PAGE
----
CEC is a measure of a soil’s ability to retain and exchange cations. Cations include essential nutrients for plant growth, such as calcium (Ca2+), magnesium (Mg2+), potassium (K+), ammonium (NH4+), Iron (Fe2+/Fe3+), Copper (Cu2+) and Zinc (Zn2+).
Soils with low CEC have a limited ability to retain and hold onto cations, including essential nutrients provided by fertilizers. As a result, these nutrients can be easily leached out of the root zone and washed away with excessive rainfall or irrigation. This leads to reduced nutrient availability for plants and inefficient fertilizer use. Arktivate contains high amounts of organic carbon as a colloidal substance in the soil, meaning it has a large surface area. This surface area contains negatively charged sites that attract and retain cations, or in this case, the nutrients from fertilisers.
In soils with poor CEC, certain cations, particularly positively charged nutrients like potassium (K+), calcium (Ca2+), and magnesium (Mg2+), may become fixed or strongly bound to clay minerals or other soil components. These fixed nutrients are less available for plant uptake, and even if fertilizers are applied, they may not be released effectively into the soil solution for plant utilization. Arktivate contains compounds known as chelating agents. These compounds form complexes with nutrient cations, effectively protecting them from being immobilized or washed away in the soil. Chelation helps keep the nutrients available for plant uptake and prevents them from becoming tightly bound to soil particles.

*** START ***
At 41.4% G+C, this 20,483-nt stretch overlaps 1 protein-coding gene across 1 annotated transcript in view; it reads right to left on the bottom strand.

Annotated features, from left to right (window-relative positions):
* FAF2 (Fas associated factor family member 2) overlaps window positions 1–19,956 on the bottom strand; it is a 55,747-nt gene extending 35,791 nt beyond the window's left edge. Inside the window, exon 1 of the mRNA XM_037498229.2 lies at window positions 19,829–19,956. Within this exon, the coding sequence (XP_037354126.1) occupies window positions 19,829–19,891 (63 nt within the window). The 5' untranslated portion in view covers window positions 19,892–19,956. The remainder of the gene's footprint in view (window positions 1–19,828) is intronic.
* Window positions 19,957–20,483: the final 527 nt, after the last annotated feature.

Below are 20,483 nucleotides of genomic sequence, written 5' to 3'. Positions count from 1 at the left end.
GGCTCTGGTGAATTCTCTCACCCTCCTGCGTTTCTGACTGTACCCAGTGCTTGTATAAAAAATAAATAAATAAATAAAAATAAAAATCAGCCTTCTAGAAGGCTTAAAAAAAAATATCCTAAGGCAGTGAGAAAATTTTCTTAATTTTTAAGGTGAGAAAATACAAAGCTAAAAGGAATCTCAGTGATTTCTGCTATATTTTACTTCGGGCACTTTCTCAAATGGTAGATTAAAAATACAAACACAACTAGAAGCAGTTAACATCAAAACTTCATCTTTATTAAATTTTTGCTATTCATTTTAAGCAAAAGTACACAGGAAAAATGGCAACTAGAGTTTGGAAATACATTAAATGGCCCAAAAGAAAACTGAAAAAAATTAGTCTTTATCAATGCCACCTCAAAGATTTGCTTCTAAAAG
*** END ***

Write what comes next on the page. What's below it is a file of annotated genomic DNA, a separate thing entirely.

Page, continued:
Soils with poor CEC often have a higher concentration of hydrogen ions (H+) and other cations, such as aluminum (Al3+) or iron (Fe3+), in the soil solution. These competing ions can outcompete essential nutrients for the limited CEC sites, reducing their availability to plants. As a result, even if fertilizer is applied, the nutrients may be immobilized or unavailable due to the prevalence of these competing ions. Arktivate helps to promote the growth and activity of beneficial soil microorganisms. Microorganisms not just help decompose organic matter, releasing nutrients and byproducts that enhance CEC, but the byproducts of microbial activity, such as organic acids and polysaccharides, also increases the soil’s CEC by promoting the binding of cations to soil particles and promoting nutrient ions that are beneficial for plant growth.